365 Days of Album Recommendations – Feb 26

Kokomo Arnold – Restored & Remastered Hits

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As with a great many early blues recordings from canonical artists, there are now many different ways to get your Kokomo Arnold. Different compilations, different record labels, new remasters, etc. I spend a fair amount of time listening through different versions of collections like these, trying to find the ones I think offer the best combination of quality and “naturalness”—what I mean by naturalness in this case is, I prefer NOT to hear the heavy hand of the remaster.  If I have to choose, I’ll take the “original” scratchiness over absurd amounts of filtering and manipulation.

This is why it was such a pleasant surprise to stumble on this collection of Kokomo Arnold recordings. I know nothing about the label other than that they’re based out of Italy, and that they’ve done a similar treatment with Cab Calloway’s music. But what I can tell you is that the sound quality here is really fine; warm, natural, clear, and you can REALLY hear what Mr. Arnold is gettin’ up to w/ that slide.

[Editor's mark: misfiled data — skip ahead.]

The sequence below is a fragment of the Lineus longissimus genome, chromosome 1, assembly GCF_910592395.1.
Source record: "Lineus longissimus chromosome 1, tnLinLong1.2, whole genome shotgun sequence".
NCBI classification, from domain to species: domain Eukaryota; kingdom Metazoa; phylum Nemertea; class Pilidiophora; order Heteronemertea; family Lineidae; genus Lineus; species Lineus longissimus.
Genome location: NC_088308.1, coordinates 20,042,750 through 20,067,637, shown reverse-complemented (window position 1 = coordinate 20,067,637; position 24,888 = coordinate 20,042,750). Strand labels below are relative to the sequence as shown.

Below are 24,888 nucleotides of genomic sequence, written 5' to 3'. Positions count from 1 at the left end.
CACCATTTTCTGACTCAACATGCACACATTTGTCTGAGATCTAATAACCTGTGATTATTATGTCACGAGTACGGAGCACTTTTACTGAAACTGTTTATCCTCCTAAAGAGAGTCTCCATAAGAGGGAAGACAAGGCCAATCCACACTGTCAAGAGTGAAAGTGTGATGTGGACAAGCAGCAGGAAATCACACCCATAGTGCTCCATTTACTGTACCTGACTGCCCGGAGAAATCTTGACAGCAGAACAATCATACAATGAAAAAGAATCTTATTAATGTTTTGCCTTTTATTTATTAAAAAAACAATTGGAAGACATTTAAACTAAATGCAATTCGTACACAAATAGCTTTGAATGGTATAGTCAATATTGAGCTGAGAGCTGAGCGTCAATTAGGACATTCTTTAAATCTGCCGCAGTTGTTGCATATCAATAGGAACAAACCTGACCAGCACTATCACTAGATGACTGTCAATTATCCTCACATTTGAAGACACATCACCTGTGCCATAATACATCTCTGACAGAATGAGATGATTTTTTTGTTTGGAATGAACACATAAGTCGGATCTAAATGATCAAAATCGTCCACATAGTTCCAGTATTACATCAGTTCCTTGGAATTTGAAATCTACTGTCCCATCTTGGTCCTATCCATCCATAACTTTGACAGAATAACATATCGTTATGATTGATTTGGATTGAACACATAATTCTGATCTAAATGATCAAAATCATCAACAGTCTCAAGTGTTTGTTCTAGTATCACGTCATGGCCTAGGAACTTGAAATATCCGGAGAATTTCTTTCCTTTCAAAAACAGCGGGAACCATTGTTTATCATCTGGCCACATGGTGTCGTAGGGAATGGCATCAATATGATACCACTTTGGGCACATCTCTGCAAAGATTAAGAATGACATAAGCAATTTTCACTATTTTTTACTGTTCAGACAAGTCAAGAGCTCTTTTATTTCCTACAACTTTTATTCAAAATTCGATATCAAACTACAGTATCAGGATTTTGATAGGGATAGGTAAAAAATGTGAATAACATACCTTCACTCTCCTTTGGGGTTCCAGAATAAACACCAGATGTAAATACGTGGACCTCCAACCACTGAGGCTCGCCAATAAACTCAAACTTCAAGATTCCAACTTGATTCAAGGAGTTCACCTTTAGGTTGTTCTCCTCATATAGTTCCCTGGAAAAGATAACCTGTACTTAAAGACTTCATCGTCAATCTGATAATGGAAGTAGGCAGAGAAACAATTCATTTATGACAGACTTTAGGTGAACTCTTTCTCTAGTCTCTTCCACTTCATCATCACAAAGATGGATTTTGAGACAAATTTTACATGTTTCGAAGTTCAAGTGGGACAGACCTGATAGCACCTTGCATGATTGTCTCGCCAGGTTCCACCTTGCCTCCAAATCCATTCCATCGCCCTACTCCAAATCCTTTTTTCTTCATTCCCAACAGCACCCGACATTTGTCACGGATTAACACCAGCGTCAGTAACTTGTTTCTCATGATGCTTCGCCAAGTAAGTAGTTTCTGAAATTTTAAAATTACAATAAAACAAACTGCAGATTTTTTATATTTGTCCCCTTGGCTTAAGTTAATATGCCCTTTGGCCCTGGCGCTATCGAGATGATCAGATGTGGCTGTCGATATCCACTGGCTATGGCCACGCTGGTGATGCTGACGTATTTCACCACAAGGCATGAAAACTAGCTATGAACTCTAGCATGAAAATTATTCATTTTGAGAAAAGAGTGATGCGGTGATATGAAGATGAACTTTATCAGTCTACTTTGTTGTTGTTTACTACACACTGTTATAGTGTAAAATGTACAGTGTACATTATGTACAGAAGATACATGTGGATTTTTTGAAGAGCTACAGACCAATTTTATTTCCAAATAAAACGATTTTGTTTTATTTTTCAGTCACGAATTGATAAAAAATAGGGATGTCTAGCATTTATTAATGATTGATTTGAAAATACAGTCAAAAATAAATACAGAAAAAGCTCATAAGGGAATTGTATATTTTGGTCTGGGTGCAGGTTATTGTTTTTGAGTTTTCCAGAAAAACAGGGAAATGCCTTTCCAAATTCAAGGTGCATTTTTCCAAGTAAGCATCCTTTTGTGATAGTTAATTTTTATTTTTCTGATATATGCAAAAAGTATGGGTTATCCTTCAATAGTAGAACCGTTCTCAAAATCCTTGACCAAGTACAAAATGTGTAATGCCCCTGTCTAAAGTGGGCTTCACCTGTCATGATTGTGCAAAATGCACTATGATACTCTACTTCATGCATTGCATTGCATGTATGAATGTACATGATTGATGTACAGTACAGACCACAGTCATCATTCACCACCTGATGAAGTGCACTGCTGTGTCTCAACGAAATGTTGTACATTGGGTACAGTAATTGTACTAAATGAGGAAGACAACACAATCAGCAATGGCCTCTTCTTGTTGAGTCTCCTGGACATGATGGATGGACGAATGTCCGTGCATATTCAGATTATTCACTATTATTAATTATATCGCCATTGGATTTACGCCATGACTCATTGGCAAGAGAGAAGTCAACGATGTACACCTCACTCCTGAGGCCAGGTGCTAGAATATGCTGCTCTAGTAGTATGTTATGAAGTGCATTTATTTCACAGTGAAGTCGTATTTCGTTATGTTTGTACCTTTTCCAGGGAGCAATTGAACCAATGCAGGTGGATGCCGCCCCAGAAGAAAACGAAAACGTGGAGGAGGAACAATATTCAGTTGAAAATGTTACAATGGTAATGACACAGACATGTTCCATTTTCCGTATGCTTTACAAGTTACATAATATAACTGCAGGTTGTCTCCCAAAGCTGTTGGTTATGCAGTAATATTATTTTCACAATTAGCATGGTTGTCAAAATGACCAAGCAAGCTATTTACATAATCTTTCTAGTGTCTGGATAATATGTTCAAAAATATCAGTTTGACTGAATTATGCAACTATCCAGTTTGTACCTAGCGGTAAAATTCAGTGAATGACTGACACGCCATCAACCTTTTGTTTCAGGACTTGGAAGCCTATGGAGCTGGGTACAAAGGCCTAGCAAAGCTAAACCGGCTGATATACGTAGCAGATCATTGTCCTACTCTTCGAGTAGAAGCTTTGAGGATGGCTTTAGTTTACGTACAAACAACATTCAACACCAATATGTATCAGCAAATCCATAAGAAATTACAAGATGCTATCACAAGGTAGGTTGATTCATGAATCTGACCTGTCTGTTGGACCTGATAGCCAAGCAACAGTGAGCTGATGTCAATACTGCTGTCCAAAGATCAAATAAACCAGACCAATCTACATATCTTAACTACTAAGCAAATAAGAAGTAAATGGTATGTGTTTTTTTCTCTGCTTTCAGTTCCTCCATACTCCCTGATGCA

Kokomo Arnold’s influence is unmistakable, and probably fairly widely acknowledged at this point, given that two of Robert Johnson’s most well-known recordings—Sweet Home Chicago and Milkcow’s Calf Blues—are clearly swiped nearly wholesale from Mr. Arnold. Not to mention that Elvis did him some Kokomo as well!

Unlike many still-living early-era blues players sought out by enthusiasts in the 60s, Kokomo Arnold didn’t take up the offer to return to music, so all we have are his earlier recordings, but honestly, that’s more than enough to enshrine the man in hallowed halls.

His commanding voice, both urgent and powerful, had a moxie all its own, and his effortlessly clear and cutting falsetto is remarkable. His sense of melody was virtually flawless as well, which helped make so many of his compositions so timeless. But it’s his guitar playing that really raises the bar. Take a listen to The Twelves (Dirty Dozens) if you want to hear a flat-out clinic on how to play acoustic slide guitar. It’s just lethal.


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